Physical FitnessWhat is a good Paleo replacement for high-fiber breakfast cereal?
[+2] [3] John C
[2011-10-20 14:18:49]
[ fiber paleo-diet ]

Whatever their other problems, at least grain-based breakfast cereals can be high in fiber (10+ grams). Looking over the various Paleo diets, they just don't seem to have a lot of fiber in general, much less the breakfasts.

I'm looking for a Paleo-based cereal-replacement that:

Yes, I realize the last is subjective - but who wants to eat broccoli for breakfast? :) (Aside from the fact that 1/2 cup of raw broccoli only has 4g fiber anyway...)

(1) Why is fiber so important? Most people who eat paleo don't need to worry about extra fiber. You can also take a fiber supplement with your meal. - michael
Broccoli ... you are kidding right? The tastiest gourmet breakfast you can have is a broccoli omelette. Eggs, comte cheese, huge amounts of broccoli, cooked in a ton of butter and with sour cream on top when it's done. I can't wait until the morning! - Joe Blow
[+1] [2011-10-29 20:51:22] Mike Paleo

It is not necessary to focus on introducing additional fibre as it is present in many of the foods you will be eating on a given day. however if you wish to increase the fibre loading of any meal throw in some flaxseed and/or almonds.

[0] [2011-10-20 17:49:18] Leo

Normaly, as Michael says, you don't have to worry about eating enough fiber on paleo. Just make shure your breakfast includes enough vegetables and fruits like berries, kiwi or coconut and you should be alright...

A breakfast that I like to enjoy once in a while is coconut cream combined with some blueberries and crushed hazelnuts. If you think making the coconut cream is too much work, you could also use some Greek yoghurt (altough that wouldn't be 100% paleo approved)

Sliced onion is high in fiber? Assuming this food fiber chart is correct, 1/2 cup cooked onion has only 1.5 grams fiber. - John C
you're right. Statement removed. Thanks for the head'z up... - Leo
@Leo! Check my comment on greek yoghourt... - Joe Blow
@ Joe: I kno Greek Hoghurt has good nutrients. That's why I recommended it. I just say it's not a 100% Paleo approved because it's dairy... - Leo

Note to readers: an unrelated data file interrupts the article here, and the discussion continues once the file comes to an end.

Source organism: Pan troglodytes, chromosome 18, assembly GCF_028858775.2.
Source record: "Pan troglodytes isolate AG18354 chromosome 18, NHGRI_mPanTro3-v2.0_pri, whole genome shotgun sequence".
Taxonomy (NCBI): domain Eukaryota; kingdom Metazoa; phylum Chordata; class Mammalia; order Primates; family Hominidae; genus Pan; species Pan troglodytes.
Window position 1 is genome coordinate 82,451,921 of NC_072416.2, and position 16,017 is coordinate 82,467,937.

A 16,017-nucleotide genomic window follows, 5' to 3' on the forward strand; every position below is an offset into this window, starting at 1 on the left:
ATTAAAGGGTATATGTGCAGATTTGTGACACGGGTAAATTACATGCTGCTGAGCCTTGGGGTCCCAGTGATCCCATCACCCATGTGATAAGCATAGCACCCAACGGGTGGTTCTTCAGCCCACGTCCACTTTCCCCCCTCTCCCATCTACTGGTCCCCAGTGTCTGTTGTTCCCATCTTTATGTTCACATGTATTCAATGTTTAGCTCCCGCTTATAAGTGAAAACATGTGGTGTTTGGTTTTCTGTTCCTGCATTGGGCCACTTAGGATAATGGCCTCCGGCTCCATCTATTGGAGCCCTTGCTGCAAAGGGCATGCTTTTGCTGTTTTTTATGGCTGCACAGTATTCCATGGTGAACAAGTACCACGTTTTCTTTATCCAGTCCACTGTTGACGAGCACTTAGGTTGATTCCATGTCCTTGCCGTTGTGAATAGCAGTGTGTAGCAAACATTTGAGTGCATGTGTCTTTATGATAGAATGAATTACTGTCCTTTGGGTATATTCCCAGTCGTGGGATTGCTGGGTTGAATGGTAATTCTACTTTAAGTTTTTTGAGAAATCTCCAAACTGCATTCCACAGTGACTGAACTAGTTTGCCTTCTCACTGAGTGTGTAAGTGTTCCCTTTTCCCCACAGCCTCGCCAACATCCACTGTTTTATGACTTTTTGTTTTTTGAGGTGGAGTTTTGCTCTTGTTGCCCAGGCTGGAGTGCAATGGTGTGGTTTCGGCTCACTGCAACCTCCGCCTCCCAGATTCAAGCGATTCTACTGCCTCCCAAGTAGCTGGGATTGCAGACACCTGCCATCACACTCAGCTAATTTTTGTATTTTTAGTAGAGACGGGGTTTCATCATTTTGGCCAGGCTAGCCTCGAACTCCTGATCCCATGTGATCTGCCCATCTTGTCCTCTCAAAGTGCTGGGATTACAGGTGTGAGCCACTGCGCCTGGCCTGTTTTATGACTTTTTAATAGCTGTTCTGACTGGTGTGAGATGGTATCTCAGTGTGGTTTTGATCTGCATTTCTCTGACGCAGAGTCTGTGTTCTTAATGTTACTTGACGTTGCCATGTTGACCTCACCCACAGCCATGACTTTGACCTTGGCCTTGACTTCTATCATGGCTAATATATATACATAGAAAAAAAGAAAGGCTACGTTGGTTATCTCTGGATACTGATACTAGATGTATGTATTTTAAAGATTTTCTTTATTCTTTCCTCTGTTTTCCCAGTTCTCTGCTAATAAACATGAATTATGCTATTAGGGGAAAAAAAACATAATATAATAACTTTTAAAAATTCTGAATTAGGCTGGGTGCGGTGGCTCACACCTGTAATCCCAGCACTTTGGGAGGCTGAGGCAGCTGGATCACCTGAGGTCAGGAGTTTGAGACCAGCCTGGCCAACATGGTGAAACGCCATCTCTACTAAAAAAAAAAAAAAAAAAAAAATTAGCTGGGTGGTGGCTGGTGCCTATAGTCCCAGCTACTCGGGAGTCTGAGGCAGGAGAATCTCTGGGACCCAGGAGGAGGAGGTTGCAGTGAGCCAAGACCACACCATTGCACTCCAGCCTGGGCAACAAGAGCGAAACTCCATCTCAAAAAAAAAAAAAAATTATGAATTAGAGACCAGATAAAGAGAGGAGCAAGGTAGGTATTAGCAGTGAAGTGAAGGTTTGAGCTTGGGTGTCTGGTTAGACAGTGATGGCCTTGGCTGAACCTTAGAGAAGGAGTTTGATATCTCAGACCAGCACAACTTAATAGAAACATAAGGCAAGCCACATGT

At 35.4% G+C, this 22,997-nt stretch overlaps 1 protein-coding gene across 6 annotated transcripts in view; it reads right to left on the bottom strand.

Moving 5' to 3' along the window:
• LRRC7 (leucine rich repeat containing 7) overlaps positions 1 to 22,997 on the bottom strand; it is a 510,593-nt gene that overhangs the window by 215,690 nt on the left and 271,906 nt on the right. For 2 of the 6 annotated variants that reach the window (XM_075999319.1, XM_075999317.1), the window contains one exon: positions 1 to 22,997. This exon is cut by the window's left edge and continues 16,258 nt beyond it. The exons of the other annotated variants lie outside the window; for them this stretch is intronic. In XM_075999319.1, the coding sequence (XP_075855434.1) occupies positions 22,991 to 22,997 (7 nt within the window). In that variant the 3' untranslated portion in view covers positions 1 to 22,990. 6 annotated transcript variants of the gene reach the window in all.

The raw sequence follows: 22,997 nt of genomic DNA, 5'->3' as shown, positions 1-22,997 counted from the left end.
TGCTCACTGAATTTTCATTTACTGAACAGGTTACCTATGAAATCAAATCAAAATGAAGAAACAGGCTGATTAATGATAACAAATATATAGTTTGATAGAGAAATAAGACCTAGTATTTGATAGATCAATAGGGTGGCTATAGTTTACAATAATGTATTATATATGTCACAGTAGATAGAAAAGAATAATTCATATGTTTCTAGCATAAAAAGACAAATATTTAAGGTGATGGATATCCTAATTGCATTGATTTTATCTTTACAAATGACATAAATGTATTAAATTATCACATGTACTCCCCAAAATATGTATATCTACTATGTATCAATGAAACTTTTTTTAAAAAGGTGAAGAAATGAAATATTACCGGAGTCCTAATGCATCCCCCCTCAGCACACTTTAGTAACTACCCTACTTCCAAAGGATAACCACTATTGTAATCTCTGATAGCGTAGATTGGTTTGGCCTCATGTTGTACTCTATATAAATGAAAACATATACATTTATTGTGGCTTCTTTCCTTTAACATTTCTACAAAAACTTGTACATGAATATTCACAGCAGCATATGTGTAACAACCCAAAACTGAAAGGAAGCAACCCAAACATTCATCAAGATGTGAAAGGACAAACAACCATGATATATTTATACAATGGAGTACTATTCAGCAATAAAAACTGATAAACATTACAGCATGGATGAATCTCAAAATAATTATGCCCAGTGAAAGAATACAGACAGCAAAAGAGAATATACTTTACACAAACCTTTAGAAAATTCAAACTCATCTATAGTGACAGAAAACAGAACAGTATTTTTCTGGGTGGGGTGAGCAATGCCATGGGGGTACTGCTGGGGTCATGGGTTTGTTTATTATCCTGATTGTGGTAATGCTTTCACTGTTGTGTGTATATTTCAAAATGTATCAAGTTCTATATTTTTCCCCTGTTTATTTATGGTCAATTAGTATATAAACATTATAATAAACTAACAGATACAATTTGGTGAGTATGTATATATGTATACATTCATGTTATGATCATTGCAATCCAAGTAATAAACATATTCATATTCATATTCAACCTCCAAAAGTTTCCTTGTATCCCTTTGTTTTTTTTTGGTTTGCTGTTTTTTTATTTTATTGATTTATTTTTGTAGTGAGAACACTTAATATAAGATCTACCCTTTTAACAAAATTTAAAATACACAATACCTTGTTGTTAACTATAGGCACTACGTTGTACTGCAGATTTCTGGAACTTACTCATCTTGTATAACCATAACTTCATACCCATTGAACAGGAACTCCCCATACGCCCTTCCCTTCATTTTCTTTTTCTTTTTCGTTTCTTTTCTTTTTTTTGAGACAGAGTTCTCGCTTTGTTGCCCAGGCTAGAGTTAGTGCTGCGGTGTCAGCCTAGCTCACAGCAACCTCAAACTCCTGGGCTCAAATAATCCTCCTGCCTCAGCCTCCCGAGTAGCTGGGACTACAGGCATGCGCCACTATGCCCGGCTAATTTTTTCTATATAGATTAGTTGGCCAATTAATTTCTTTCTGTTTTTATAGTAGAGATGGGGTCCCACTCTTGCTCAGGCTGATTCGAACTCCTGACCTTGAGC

[0] [2011-10-20 21:03:11] Joe Blow

Technically, this is a good question.

Fortunately it has already been answered here:

High fiber but low carbs [1]

So, just make a massive omelette with spinach, beans, mangetout, peppers and broccoli. Ultra-gourmet - awesome! Add a steak on top.

Or as Leo says, eat heaps of BERRIES (not other fruit!) which are remarkably low-sugar, with cream or greek yoghourt or fromage frais.

But the real question is why do you want fiber? Come on, out with it!

For a full explanation of why fiber is worthless, read Lutz, Taubes, Eades, etc etc.

PS Leo .. your comment about greek yoghourt?????? Real greek yoghurt, a huge 150 gram pot, has 194 calories (fantastic), 16 grams of fat (fantastic), 6 grams of protein (great) and a very low 9 grams of carbohydrates. it's an absolutely fantastic food if you are eating 72 grams a day of carbs, or even as low as say 30 grams a day. Again that is for an enormous 150 gram pot (exact figures from the maker I eat).

Of course, you must find ABSOLUTELY TRUE, 100% FULL-CREAM MILK greek yoghourt. It goes without saying that the shit usually sold as "greek yoghourt" is just shit, but then the shit usually sold as "anything" is just shit. :-/ "Alsace Lait" is the best brand I have found, after considerable investigation, FYI.


Yes, I saw that question before. I don't really consider mine to be a duplicate, as the other question was a more general question about fiber, whereas my question was more specific - low-work, suitable-for-breakfast type meals. (Steak for breakfast? Hmmm). - John C
@John, I think the low-work aspect is plain difficult! There is no good food that is low work - it's a tough problem. Rather, it's a tough answer ... "there is no low-work food!" Wake up 15 mins earlier, change your job, etc :-) - Joe Blow